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    E-Cigarettes Equal Nicotine Patches for Quitting?

    In study, electronic devices had edge over patches for people still trying to cut down

    WebMD News from HealthDay

    By Robert Preidt

    HealthDay Reporter

    SATURDAY, Sept. 7 (HealthDay News) -- Electronic cigarettes and nicotine patches are equally effective at helping smokers quit, according to findings from what's thought to be the first clinical trial to compare the two methods.

    However, e-cigarettes were more effective in reducing cigarette use among smokers who didn't quit.

    E-cigarettes are battery-powered devices that deliver nicotine, flavorings and other chemicals. They turn these substances into vapor that is inhaled by the user.

    The new study included 657 smokers who used either e-cigarettes, fake e-cigarettes (they didn't contain any nicotine) or nicotine patches for 13 weeks. At the end of the six-month study, about 6 percent of the participants had successfully quit.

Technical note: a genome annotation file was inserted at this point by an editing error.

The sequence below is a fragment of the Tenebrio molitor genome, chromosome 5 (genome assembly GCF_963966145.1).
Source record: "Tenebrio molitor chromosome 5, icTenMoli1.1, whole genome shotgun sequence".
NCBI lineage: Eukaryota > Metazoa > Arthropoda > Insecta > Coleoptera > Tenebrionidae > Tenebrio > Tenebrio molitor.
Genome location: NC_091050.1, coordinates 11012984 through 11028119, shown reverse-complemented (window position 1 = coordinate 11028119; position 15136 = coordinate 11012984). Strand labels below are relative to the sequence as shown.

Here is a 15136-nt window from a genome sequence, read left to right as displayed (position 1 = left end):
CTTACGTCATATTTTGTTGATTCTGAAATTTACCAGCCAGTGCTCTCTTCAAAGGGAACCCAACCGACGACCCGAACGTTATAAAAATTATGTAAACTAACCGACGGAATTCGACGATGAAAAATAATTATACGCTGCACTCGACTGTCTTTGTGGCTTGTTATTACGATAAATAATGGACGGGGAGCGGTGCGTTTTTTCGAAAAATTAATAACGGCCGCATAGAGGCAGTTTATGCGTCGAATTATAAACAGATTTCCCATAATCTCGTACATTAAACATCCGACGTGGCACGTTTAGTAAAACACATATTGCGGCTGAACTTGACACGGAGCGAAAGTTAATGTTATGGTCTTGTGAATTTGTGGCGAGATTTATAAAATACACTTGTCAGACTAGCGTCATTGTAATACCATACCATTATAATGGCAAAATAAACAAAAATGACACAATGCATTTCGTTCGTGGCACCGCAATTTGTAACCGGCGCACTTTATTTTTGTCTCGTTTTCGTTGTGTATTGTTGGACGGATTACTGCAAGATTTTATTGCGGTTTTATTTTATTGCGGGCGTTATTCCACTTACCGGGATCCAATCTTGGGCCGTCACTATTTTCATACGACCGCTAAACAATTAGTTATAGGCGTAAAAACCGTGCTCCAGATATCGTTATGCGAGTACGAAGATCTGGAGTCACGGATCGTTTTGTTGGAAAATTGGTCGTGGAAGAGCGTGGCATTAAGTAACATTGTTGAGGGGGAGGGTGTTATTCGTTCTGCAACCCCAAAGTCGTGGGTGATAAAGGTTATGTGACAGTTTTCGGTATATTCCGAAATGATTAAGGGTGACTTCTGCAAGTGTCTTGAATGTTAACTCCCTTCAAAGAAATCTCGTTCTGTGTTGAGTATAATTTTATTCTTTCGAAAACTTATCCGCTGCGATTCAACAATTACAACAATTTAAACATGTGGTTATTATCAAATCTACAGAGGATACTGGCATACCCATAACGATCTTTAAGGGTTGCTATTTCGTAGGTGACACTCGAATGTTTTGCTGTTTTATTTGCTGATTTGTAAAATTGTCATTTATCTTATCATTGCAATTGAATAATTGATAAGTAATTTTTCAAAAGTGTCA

Rates of those who successfully quit were 7.3 percent in the e-cigarette group, 5.8 percent in the nicotine patch group and 4.1 percent in the fake e-cigarette group.

    These differences were not statistically significant, according to study leader Chris Bullen, director of the National Institute for Health Innovation at the University of Auckland in New Zealand, and colleagues.

    The findings suggest that e-cigarettes are comparable to nicotine patches in helping people quit smoking for at least six months.

    Among participants who did not quit smoking, 57 percent of those in the e-cigarette group had reduced their daily consumption of cigarettes by at least half after six months, compared with 41 percent of those in the nicotine patch group, according to the study published online Sept. 7 in The Lancet and presented at the annual meeting of the European Respiratory Society, held in Barcelona, Spain.

    About 90 percent of those who used e-cigarettes -- including the fake version -- would recommend them to family and friends, compared with 56 percent of those in the nicotine patch group, the researchers said. They also concluded that e-cigarettes are comparable to nicotine patches in terms of safety.

    "While our results don't show any clear-cut differences between e-cigarettes and patches in terms of quit success after six months, it certainly seems that e-cigarettes were more effective in helping smokers who didn't quit to cut down," Bullen said in a journal news release.

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